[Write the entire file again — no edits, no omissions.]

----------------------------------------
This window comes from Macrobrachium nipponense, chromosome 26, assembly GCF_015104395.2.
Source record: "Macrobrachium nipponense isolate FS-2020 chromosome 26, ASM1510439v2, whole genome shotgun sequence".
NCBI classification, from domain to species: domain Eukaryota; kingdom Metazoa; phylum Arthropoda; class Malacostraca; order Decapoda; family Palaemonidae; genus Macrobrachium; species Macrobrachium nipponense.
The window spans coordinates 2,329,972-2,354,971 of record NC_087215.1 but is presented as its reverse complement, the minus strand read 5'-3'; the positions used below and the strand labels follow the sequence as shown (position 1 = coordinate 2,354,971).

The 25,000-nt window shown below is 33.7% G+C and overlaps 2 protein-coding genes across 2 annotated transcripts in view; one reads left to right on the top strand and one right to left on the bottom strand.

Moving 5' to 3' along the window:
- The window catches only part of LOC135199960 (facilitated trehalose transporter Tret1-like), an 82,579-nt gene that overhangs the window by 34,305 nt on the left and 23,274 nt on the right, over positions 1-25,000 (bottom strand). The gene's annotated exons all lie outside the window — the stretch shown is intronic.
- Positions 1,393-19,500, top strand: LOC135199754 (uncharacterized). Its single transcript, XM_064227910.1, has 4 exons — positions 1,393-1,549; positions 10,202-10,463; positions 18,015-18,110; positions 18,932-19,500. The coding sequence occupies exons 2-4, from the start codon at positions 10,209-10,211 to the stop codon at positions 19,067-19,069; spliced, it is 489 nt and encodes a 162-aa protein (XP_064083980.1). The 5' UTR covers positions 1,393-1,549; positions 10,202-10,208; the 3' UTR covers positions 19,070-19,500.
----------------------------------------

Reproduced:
This window comes from Macrobrachium nipponense, chromosome 26, assembly GCF_015104395.2.
Source record: "Macrobrachium nipponense isolate FS-2020 chromosome 26, ASM1510439v2, whole genome shotgun sequence".
NCBI classification, from domain to species: domain Eukaryota; kingdom Metazoa; phylum Arthropoda; class Malacostraca; order Decapoda; family Palaemonidae; genus Macrobrachium; species Macrobrachium nipponense.
The window spans coordinates 2,329,972-2,354,971 of record NC_087215.1 but is presented as its reverse complement, the minus strand read 5'-3'; the positions used below and the strand labels follow the sequence as shown (position 1 = coordinate 2,354,971).

The 25,000-nt window shown below is 33.7% G+C and overlaps 2 protein-coding genes across 2 annotated transcripts in view; one reads left to right on the top strand and one right to left on the bottom strand.

Moving 5' to 3' along the window:
- The window catches only part of LOC135199960 (facilitated trehalose transporter Tret1-like), an 82,579-nt gene that overhangs the window by 34,305 nt on the left and 23,274 nt on the right, over positions 1-25,000 (bottom strand). The gene's annotated exons all lie outside the window — the stretch shown is intronic.
- Positions 1,393-19,500, top strand: LOC135199754 (uncharacterized). Its single transcript, XM_064227910.1, has 4 exons — positions 1,393-1,549; positions 10,202-10,463; positions 18,015-18,110; positions 18,932-19,500. The coding sequence occupies exons 2-4, from the start codon at positions 10,209-10,211 to the stop codon at positions 19,067-19,069; spliced, it is 489 nt and encodes a 162-aa protein (XP_064083980.1). The 5' UTR covers positions 1,393-1,549; positions 10,202-10,208; the 3' UTR covers positions 19,070-19,500.